Whitney Biennial 2017

Solo en Inglès

Structure made from four walls covered in grid pattern of bologna

Pope.L aka William Pope.L, Claim, 2017. Acrylic paint, graphite pencil, pushpins, wood, framed document, fortified wine, and bologna with black-and-white photocopy portraits, 15 × 16 3/4 × 16 3/4 ft. (4.6 × 5.1 × 5.1 m). Collection of the artist; courtesy Mitchell-Innes & Nash, New York. Photograph Bill Orcutt

Pope.L: The anxiety-material that's a part of the work has to do with our shared history as Americans. I think we organize ourselves in how different we are from each other. Some ethnicities and some individuals are deemed less valuable than others or more questionable or more suspicious. This piece sort of pokes at that and gets at that in a way.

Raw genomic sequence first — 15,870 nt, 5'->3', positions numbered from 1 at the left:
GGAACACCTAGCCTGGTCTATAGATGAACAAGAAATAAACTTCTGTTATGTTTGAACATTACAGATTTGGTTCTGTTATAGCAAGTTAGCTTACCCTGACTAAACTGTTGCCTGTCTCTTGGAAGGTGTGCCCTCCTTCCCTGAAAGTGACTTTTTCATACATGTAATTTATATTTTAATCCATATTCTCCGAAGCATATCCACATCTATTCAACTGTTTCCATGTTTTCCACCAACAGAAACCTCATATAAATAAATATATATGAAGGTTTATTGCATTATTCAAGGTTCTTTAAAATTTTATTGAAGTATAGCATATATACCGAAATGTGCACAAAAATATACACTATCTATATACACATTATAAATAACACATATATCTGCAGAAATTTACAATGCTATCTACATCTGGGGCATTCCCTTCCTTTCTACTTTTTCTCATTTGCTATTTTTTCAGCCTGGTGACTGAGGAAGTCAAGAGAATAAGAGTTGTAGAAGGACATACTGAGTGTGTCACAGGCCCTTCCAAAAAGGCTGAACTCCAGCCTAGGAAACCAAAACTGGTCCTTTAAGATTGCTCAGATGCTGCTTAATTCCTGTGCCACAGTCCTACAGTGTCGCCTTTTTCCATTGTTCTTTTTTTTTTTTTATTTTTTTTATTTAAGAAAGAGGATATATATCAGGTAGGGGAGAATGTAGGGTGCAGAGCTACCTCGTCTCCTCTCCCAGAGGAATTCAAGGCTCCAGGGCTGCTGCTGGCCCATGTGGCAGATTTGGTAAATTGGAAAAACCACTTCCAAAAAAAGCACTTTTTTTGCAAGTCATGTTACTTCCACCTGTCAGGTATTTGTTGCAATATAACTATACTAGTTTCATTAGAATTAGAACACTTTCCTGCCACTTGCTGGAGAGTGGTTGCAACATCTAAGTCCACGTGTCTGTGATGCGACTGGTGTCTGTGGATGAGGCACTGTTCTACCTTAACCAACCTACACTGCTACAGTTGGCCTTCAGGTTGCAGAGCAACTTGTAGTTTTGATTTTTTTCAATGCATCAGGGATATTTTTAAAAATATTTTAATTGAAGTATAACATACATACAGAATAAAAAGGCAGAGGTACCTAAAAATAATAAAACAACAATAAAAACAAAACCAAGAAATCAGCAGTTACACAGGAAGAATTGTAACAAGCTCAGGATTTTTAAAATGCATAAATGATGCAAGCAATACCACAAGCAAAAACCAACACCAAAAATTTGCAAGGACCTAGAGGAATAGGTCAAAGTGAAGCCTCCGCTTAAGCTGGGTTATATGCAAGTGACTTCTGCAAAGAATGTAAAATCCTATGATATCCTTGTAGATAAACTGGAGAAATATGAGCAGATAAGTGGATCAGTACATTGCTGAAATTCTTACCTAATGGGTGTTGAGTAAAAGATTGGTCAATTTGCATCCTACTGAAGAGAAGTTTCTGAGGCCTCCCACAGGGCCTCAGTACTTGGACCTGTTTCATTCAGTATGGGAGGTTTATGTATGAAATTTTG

The baloney in the piece is not about Jewish dietary issues. I've been making these works—initially, the first four, five, six versions of this work were to do with black bodies, but of course Jews and blacks share a lot of history in terms of their stratification, being made of value within our country. I think that the crossover in the piece between these two groups allows me in way to work between two ghettos at one time.

The work is sort of set up to balance on the head of this pin, and the pin is probably irony. On paper, I'm making a claim about X number of Jewish people who live in a certain place. Then when I go and take pictures of those people, I don't. I take pictures of everybody else and that's another way of counting. And I think that's important, because I think when people count with maliciousness or they count with evil intent or they count for the sake of power, that excess, that desire simply to control or destroy or prevail, that has nothing to do with the specifics of counting at all. It has to do with what you're counting. The meat, if you will.